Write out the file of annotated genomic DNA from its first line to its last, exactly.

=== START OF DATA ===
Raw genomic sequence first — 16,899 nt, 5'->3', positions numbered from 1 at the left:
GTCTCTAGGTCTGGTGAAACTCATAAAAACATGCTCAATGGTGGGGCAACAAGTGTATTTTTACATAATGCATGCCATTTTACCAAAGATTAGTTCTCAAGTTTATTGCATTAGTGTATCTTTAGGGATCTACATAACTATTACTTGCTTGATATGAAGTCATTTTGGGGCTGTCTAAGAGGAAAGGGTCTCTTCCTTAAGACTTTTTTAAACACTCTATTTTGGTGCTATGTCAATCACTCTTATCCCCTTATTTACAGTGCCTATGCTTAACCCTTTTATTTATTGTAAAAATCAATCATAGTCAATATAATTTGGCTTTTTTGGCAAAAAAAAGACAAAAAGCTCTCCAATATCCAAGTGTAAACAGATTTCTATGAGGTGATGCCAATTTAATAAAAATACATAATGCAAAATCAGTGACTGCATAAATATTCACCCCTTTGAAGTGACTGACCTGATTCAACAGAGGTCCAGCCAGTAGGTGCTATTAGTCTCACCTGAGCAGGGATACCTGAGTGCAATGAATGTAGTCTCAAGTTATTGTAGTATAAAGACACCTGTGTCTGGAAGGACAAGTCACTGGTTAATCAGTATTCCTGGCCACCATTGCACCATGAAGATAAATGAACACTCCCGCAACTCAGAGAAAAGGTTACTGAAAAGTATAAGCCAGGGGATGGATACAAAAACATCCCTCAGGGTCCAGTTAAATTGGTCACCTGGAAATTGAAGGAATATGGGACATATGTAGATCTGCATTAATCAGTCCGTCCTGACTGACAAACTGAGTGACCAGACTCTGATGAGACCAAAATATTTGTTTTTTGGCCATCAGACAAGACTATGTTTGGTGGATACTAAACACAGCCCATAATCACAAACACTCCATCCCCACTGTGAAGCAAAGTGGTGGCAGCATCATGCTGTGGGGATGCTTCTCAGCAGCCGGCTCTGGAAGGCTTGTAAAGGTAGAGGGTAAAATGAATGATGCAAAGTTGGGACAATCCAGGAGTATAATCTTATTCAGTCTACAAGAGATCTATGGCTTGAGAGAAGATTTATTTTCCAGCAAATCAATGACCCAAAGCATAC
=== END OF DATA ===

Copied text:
Raw genomic sequence first — 16,899 nt, 5'->3', positions numbered from 1 at the left:
GTCTCTAGGTCTGGTGAAACTCATAAAAACATGCTCAATGGTGGGGCAACAAGTGTATTTTTACATAATGCATGCCATTTTACCAAAGATTAGTTCTCAAGTTTATTGCATTAGTGTATCTTTAGGGATCTACATAACTATTACTTGCTTGATATGAAGTCATTTTGGGGCTGTCTAAGAGGAAAGGGTCTCTTCCTTAAGACTTTTTTAAACACTCTATTTTGGTGCTATGTCAATCACTCTTATCCCCTTATTTACAGTGCCTATGCTTAACCCTTTTATTTATTGTAAAAATCAATCATAGTCAATATAATTTGGCTTTTTTGGCAAAAAAAAGACAAAAAGCTCTCCAATATCCAAGTGTAAACAGATTTCTATGAGGTGATGCCAATTTAATAAAAATACATAATGCAAAATCAGTGACTGCATAAATATTCACCCCTTTGAAGTGACTGACCTGATTCAACAGAGGTCCAGCCAGTAGGTGCTATTAGTCTCACCTGAGCAGGGATACCTGAGTGCAATGAATGTAGTCTCAAGTTATTGTAGTATAAAGACACCTGTGTCTGGAAGGACAAGTCACTGGTTAATCAGTATTCCTGGCCACCATTGCACCATGAAGATAAATGAACACTCCCGCAACTCAGAGAAAAGGTTACTGAAAAGTATAAGCCAGGGGATGGATACAAAAACATCCCTCAGGGTCCAGTTAAATTGGTCACCTGGAAATTGAAGGAATATGGGACATATGTAGATCTGCATTAATCAGTCCGTCCTGACTGACAAACTGAGTGACCAGACTCTGATGAGACCAAAATATTTGTTTTTTGGCCATCAGACAAGACTATGTTTGGTGGATACTAAACACAGCCCATAATCACAAACACTCCATCCCCACTGTGAAGCAAAGTGGTGGCAGCATCATGCTGTGGGGATGCTTCTCAGCAGCCGGCTCTGGAAGGCTTGTAAAGGTAGAGGGTAAAATGAATGATGCAAAGTTGGGACAATCCAGGAGTATAATCTTATTCAGTCTACAAGAGATCTATGGCTTGAGAGAAGATTTATTTTCCAGCAAATCAATGACCCAAAGCATAC